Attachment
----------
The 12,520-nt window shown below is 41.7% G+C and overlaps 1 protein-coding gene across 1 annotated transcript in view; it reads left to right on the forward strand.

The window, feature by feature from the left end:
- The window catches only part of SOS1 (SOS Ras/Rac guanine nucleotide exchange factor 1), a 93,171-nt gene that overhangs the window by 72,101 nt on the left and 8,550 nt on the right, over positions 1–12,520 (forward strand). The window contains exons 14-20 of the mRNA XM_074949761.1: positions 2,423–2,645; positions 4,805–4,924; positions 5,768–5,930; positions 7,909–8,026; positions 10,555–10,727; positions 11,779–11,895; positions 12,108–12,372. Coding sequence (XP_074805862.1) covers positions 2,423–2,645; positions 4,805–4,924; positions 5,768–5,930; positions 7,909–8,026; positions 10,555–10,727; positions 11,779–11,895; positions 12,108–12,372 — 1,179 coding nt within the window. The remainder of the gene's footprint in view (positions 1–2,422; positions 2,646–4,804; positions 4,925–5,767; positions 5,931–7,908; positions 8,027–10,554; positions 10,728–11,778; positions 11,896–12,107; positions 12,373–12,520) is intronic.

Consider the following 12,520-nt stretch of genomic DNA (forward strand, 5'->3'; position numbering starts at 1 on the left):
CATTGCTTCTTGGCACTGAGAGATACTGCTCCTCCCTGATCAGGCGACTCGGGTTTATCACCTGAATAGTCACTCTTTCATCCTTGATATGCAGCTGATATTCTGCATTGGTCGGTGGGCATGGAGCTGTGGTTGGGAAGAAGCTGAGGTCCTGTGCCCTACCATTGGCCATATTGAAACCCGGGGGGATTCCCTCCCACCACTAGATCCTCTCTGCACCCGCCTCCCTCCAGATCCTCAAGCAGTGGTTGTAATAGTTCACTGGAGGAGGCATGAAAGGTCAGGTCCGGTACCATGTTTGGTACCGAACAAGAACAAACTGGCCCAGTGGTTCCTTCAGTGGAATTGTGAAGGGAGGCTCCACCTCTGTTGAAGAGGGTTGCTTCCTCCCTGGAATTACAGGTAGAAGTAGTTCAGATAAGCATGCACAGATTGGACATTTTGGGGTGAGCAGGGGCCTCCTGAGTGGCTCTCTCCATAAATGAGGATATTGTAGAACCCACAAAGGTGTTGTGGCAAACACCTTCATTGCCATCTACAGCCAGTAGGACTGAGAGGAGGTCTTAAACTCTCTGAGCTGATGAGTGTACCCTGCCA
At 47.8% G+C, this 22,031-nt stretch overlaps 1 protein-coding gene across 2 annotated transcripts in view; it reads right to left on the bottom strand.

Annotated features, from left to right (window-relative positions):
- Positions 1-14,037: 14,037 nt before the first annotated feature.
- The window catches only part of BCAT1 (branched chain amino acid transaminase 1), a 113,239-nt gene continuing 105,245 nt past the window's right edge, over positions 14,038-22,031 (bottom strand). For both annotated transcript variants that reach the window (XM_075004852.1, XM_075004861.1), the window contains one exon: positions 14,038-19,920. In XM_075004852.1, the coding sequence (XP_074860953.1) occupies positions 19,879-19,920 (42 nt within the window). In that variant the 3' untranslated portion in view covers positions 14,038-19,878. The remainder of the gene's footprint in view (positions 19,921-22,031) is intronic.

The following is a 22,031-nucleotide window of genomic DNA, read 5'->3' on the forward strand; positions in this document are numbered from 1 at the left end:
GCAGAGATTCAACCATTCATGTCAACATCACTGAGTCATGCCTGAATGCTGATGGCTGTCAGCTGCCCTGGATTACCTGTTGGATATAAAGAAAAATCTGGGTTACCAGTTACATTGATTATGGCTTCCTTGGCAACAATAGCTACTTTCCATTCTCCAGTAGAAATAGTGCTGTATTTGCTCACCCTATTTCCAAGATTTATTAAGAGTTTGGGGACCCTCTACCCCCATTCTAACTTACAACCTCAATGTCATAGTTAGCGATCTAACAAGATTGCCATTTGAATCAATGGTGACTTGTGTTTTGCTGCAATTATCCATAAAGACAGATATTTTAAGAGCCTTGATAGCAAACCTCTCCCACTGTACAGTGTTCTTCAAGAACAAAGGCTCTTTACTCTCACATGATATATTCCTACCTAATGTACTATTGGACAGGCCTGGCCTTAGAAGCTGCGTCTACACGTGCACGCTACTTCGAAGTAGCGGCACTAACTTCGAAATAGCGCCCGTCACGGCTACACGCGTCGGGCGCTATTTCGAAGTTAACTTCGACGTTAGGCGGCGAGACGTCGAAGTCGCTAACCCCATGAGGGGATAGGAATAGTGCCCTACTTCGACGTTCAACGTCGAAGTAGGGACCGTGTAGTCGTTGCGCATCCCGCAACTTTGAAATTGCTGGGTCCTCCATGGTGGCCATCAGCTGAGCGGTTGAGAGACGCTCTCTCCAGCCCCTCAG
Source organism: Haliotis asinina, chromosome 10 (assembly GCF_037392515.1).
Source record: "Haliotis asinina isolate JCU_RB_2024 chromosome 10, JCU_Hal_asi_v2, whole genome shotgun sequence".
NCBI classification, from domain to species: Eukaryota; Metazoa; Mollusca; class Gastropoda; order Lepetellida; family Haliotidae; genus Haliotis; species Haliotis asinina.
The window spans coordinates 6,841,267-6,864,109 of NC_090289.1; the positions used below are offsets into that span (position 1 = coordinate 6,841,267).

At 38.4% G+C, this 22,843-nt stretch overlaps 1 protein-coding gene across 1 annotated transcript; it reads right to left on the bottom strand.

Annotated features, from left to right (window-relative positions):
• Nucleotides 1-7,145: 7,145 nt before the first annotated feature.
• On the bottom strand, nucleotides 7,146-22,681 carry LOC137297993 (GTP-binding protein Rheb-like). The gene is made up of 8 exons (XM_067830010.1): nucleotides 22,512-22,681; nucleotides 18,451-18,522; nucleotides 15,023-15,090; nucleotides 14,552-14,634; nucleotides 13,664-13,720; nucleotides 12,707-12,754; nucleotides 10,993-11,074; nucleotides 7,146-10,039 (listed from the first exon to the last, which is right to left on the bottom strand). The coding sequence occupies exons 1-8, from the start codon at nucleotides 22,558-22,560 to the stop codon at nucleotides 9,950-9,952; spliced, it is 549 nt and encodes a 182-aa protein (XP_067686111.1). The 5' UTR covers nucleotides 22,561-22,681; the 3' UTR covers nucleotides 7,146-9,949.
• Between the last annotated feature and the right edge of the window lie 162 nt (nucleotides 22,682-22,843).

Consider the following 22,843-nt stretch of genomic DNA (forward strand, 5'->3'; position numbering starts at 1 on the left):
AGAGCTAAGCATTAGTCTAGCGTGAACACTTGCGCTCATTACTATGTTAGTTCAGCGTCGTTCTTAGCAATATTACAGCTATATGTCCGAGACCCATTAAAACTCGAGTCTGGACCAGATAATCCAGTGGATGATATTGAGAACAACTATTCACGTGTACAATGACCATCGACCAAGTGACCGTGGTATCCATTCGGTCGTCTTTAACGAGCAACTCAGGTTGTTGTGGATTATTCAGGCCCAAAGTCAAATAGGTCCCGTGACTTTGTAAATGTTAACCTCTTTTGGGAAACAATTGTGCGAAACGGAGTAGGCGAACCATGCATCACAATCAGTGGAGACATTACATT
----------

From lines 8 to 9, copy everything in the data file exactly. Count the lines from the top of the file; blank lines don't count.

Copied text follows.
- Positions 1-14,037: 14,037 nt before the first annotated feature.
- The window catches only part of BCAT1 (branched chain amino acid transaminase 1), a 113,239-nt gene continuing 105,245 nt past the window's right edge, over positions 14,038-22,031 (bottom strand). For both annotated transcript variants that reach the window (XM_075004852.1, XM_075004861.1), the window contains one exon: positions 14,038-19,920. In XM_075004852.1, the coding sequence (XP_074860953.1) occupies positions 19,879-19,920 (42 nt within the window). In that variant the 3' untranslated portion in view covers positions 14,038-19,878. The remainder of the gene's footprint in view (positions 19,921-22,031) is intronic.